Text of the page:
Monday, September 21, 2009

Government Action on Genital Cutting

Immigration is probably one of the more contentious issues in United States politics, and so it is not surprising that it is a huge one in Sweden, a country that accepts one of the largest amounts of refugees and immigrants. Debates about letting fewer people in are constant, and the threat of an anti-immigrant party gaining power in parliament looms.

A country that has had a largely homogeneous society for centuries is now faced with fears of losing their culture and society. Decisions are made that are thought to be for the benefit of all of the society, but are viewed by some as being motivated by racism or attempts to force assimilation onto immigrants. One of these decisions regards a ban on female genital cutting.

In Sweden, Norway, and Denmark FGC is obviously illegal, but what is interesting is that people have also been prosecuted for procedures done abroad. That is, if you take your daughter back to somewhere in Africa and have the procedure done and then return to Scandinavia, you can be prosecuted. Interesting, right?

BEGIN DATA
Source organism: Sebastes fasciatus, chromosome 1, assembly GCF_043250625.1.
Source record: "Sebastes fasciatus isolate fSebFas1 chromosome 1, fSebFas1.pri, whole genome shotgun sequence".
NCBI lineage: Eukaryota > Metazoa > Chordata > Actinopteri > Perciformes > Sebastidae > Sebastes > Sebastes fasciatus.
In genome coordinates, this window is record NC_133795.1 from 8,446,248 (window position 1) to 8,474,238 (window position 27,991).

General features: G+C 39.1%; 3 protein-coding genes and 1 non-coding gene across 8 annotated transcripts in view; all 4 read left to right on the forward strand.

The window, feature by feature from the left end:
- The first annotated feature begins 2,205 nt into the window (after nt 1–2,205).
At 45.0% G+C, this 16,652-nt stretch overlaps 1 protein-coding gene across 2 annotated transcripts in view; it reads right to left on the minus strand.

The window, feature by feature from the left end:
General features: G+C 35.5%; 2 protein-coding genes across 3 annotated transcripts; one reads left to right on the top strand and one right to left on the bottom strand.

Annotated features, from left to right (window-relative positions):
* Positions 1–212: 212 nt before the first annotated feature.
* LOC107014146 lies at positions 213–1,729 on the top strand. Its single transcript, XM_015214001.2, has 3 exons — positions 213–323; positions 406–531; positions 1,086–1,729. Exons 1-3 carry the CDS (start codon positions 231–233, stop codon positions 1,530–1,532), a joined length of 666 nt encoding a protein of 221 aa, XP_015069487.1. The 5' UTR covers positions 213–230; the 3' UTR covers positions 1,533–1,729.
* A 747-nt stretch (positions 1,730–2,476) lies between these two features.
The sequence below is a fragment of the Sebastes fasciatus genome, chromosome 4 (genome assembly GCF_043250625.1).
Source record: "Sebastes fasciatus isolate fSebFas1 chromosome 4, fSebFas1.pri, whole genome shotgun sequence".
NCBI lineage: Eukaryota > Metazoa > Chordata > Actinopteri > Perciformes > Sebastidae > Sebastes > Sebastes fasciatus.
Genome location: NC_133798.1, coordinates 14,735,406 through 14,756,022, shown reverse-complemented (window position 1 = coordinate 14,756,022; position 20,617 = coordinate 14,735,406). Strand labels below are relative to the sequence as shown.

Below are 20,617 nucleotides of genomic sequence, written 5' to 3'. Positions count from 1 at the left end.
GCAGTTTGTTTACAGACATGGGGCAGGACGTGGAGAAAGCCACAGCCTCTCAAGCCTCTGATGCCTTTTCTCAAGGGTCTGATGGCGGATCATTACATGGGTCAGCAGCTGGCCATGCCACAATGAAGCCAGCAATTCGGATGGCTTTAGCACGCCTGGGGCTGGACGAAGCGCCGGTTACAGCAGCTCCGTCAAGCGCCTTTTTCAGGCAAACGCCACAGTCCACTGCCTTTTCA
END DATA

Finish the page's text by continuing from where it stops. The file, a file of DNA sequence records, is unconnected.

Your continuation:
The laws are in place to prevent what is seen by many as a psychologically and physically harmful procedure from being done. Some wonder if it demonstrates cultural insensitivity on the part of lawmakers, or if it is the place of the government to try to stop the practice outside of the country. Thoughts? Is this something the state should be able to regulate? Or is the state trying too take too much control over people's private lives?
Photo courtesy of

1 comment:

WendyM said...

That is really interesting. What's the word from Sweden/how are people reacting to the law?